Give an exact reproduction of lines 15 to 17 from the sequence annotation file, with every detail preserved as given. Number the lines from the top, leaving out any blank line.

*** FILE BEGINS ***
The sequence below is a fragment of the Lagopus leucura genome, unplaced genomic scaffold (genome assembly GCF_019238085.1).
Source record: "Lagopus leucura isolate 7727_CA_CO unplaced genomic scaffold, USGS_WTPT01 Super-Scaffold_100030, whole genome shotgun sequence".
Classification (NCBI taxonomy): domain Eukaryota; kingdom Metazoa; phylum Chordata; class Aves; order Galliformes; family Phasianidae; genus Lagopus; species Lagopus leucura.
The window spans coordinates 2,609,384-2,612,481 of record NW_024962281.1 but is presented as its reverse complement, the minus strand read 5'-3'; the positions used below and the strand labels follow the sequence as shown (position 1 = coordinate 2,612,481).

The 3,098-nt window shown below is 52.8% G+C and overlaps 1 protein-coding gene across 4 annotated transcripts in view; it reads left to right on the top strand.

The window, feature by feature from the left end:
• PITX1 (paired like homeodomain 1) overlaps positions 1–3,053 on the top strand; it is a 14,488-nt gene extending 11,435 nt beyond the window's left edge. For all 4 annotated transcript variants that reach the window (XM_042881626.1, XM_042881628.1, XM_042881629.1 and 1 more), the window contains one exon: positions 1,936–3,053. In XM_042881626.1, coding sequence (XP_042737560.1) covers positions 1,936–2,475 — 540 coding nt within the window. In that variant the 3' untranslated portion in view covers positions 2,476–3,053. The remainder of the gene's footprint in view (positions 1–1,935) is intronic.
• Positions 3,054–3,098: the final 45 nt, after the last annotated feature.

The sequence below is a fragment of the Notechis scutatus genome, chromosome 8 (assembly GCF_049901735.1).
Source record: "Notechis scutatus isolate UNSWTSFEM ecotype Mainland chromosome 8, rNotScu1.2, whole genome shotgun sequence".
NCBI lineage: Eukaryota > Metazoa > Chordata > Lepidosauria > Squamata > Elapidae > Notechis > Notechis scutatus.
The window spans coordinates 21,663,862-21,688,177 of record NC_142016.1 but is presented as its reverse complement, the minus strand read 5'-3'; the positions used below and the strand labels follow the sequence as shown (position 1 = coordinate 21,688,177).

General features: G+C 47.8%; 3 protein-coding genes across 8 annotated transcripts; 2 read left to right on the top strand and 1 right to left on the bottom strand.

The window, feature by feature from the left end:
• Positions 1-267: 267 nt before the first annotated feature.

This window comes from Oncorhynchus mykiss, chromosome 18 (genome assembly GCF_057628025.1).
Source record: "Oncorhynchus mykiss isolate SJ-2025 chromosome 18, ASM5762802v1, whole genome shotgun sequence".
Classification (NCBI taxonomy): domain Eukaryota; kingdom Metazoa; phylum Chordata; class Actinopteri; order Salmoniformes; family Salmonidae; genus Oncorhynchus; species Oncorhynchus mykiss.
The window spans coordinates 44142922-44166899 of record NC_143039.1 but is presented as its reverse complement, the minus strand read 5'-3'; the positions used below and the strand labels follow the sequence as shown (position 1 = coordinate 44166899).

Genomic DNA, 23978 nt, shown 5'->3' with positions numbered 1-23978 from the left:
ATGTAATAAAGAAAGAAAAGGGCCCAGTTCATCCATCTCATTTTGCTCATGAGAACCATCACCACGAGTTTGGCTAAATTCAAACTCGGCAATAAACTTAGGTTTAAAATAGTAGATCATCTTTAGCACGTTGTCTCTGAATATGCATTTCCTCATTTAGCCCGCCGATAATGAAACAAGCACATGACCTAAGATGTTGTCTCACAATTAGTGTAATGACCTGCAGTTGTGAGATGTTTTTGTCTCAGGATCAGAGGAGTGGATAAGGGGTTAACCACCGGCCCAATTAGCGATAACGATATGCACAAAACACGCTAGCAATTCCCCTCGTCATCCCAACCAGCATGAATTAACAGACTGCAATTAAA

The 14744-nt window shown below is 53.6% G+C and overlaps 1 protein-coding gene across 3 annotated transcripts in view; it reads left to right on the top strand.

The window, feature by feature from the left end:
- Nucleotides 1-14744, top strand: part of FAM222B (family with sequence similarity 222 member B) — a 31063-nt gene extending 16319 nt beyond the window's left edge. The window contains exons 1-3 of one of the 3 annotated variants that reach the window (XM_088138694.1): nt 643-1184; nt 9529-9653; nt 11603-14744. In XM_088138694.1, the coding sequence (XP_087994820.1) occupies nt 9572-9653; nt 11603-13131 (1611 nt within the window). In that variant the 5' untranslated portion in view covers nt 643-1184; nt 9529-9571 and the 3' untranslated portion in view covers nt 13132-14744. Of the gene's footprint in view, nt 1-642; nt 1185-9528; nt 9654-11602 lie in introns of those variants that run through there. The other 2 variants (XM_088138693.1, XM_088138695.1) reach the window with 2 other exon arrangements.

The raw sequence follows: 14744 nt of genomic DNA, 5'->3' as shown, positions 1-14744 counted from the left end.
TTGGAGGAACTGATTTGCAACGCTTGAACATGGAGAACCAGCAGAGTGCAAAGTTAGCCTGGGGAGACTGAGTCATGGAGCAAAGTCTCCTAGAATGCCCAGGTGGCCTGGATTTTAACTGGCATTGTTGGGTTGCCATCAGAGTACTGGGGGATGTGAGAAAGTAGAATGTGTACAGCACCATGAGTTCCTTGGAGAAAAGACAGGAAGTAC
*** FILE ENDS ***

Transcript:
• Positions 1-267: 267 nt before the first annotated feature.

This window comes from Oncorhynchus mykiss, chromosome 18 (genome assembly GCF_057628025.1).
Source record: "Oncorhynchus mykiss isolate SJ-2025 chromosome 18, ASM5762802v1, whole genome shotgun sequence".